Partnerships between hospitals and community stakeholders are essential to improve population health. To understand how hospitals and communities can develop and sustain partnerships, the Health Research & Educational Trust, working with the Robert Wood Johnson Foundation, conducted 50 interviews with hospital and community leaders from 25 diverse communities across the United States. These interviews revealed best practices for identifying community health needs and potential partners, sustaining partnership structures, overcoming challenges and assessing partnerships. PIH Health, based in Whittier, Calif., and Indiana University Hospital, based in Indianapolis, are among the hospitals that exemplify the power of partnerships for building a “culture of health.”
School-based Wellness Collaborative in Los Angeles County
To address the rising rate of childhood obesity, as well as reduced district resources for physical and nutritional education, PIH Health and the Los Nietos School District formed Healthy Los Nietos, a school-based wellness collaborative. HLN has a community advisory board with key stakeholders from a diverse set of community-based organizations and government entities. The HLN collaborative coordinates evidence-informed strategies focused on increasing the number of students who maintain a healthy weight and improving the overall health and wellness of school district staff and families.
The HLN collaborative coordinates student education on health and wellness topics, provides annual student health screenings and immunizations, develops school wellness policy and environmental change strategies, and engages parents and community members. The short-term impact of HLN's initiatives on students, parents and faculty is evaluated; to evaluate long-term impact on students' health, HLN longitudinally tracks students' body mass index and blood pressure data. Sustainability of the partnership, tools and initiatives is key. According to Vanessa Ivie, director for community benefit and community health, “Building an effective collaboration by learning how to communicate with all key partners is critical to achieving great impact together.”
Partnership with Food Bank in Indiana
Indiana University Health formed a partnership with Gleaners Food Bank of Indiana in 2015 and now provides funding for the CARE Mobile Food Pantry, which offers 6,000 meals a week to six neighborhoods affected by high rates of poverty, food insecurity, unemployment and violent crime. The program seeks to reduce crime rates in communities by de-escalating tension caused by hunger. Food is distributed by volunteers and local police and public safety department employees, which also builds goodwill among residents.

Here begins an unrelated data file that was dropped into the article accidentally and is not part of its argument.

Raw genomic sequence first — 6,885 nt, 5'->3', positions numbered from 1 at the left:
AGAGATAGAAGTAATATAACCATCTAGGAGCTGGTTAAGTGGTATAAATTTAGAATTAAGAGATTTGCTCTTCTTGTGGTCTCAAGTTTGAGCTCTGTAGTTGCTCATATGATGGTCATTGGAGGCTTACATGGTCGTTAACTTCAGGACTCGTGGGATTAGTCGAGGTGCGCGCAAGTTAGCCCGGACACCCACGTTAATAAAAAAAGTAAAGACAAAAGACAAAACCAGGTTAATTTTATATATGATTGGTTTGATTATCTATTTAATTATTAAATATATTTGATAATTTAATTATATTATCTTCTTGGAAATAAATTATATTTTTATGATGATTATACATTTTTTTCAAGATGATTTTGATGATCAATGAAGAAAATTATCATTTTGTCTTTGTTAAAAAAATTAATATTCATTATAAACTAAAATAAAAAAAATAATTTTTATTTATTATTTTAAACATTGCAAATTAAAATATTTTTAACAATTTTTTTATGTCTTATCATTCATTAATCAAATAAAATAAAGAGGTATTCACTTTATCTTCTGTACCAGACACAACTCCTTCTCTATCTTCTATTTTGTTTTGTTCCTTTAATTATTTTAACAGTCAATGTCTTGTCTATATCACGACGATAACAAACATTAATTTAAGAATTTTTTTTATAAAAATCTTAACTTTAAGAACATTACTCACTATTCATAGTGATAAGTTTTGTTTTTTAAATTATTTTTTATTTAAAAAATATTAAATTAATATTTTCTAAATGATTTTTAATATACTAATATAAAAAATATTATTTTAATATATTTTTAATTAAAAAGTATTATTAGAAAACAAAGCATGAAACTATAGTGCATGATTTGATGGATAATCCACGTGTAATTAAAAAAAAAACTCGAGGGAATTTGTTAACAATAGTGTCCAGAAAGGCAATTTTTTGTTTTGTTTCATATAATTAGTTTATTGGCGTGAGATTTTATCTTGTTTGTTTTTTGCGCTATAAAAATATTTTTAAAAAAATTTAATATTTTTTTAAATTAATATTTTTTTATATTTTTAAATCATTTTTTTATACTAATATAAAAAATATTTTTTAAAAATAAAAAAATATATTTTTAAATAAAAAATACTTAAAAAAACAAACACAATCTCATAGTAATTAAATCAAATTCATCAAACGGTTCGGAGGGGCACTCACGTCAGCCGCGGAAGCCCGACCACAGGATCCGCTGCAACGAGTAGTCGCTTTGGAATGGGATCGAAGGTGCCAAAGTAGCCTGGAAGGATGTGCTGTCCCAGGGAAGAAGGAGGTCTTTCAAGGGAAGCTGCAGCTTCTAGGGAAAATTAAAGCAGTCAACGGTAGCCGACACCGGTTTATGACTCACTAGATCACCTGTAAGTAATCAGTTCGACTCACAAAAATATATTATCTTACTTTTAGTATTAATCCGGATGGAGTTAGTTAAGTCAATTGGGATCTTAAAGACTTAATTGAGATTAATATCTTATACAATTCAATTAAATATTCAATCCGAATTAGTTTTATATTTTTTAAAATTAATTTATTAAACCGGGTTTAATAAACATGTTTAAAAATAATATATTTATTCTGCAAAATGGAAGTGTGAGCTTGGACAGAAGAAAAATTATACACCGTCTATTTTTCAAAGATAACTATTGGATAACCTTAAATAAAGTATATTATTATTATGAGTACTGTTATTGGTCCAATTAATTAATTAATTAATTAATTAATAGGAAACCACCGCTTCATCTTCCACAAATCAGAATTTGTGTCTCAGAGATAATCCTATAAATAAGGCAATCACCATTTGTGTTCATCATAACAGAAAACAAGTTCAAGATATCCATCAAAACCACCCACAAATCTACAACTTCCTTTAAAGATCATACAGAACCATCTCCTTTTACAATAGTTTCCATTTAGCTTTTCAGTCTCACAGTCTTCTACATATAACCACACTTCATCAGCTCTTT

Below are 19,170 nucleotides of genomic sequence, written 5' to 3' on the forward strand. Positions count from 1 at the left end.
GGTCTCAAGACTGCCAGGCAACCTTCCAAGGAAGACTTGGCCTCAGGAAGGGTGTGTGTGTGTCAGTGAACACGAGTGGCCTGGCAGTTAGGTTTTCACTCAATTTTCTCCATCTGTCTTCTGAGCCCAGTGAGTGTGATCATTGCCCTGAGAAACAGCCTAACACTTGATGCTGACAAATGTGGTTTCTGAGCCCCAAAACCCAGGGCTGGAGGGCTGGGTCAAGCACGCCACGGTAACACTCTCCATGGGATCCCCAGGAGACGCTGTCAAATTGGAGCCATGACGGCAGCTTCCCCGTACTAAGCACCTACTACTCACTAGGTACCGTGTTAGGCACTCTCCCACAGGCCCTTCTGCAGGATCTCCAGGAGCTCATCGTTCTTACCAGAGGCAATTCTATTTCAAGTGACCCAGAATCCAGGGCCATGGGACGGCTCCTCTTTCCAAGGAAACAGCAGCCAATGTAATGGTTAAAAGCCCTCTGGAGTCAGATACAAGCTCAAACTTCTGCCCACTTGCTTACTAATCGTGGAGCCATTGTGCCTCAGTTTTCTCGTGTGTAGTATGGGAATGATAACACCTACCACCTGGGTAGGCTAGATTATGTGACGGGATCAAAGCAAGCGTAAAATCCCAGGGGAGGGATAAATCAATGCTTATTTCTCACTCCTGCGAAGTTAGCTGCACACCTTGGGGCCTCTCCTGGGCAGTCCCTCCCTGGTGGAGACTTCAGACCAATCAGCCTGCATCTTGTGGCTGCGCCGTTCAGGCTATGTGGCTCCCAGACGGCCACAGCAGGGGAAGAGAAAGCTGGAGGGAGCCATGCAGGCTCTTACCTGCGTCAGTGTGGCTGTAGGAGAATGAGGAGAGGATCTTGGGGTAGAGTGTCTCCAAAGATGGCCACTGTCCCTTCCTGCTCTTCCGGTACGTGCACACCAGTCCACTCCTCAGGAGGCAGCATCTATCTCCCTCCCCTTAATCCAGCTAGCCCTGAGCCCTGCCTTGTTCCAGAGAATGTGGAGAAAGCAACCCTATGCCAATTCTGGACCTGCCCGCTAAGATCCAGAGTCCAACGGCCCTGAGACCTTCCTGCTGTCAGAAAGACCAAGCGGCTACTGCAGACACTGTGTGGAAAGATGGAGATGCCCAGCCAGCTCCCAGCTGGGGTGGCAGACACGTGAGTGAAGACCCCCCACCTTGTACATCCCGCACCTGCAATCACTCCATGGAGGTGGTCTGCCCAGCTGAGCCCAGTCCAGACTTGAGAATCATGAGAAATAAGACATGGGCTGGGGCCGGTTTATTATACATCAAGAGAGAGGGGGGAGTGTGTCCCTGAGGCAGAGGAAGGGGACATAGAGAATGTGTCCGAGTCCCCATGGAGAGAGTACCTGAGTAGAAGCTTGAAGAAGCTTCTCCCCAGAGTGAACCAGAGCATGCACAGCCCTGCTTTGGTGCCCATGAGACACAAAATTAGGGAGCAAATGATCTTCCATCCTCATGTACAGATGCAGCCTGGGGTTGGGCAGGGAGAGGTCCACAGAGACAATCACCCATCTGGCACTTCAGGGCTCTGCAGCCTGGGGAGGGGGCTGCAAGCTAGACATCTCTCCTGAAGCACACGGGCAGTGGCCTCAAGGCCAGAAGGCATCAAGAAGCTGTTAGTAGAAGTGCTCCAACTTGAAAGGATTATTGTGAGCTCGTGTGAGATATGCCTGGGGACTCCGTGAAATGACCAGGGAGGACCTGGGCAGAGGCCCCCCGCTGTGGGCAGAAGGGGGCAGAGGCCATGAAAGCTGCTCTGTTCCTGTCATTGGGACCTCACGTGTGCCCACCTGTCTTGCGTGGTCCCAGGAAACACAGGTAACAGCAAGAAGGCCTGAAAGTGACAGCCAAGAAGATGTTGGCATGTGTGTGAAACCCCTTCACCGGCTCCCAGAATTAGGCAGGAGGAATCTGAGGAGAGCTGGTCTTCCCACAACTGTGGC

Through the mobile pantry, Gleaners Food Bank provided 450,120 pounds of food to six neighborhoods in three months. Ninety-three percent of clients reported being extremely satisfied about their experience, and 79 percent said the program significantly improved their food security. In addition, crime rates have dropped in the target communities. Joyce Hertko, IU Health director of community outreach and engagement, observed, “If we can collaborate with organizations and people in the community who have a similar mission and goal, we're driving toward healthy outcomes. ... We are more likely to move the dial on those health issues than if we're doing it all on our own as an individual hospital or health care system.”
To learn more about these and other hospital-community partnerships, visit the Hospitals in Pursuit of Excellence website and download the guide “Creating Effective Hospital-Community Partnerships to Build a Culture of Health.”
Katya Seligman is a program manager and Cynthia Hedges Greising is a communications specialist, both with the Health Research & Educational Trust.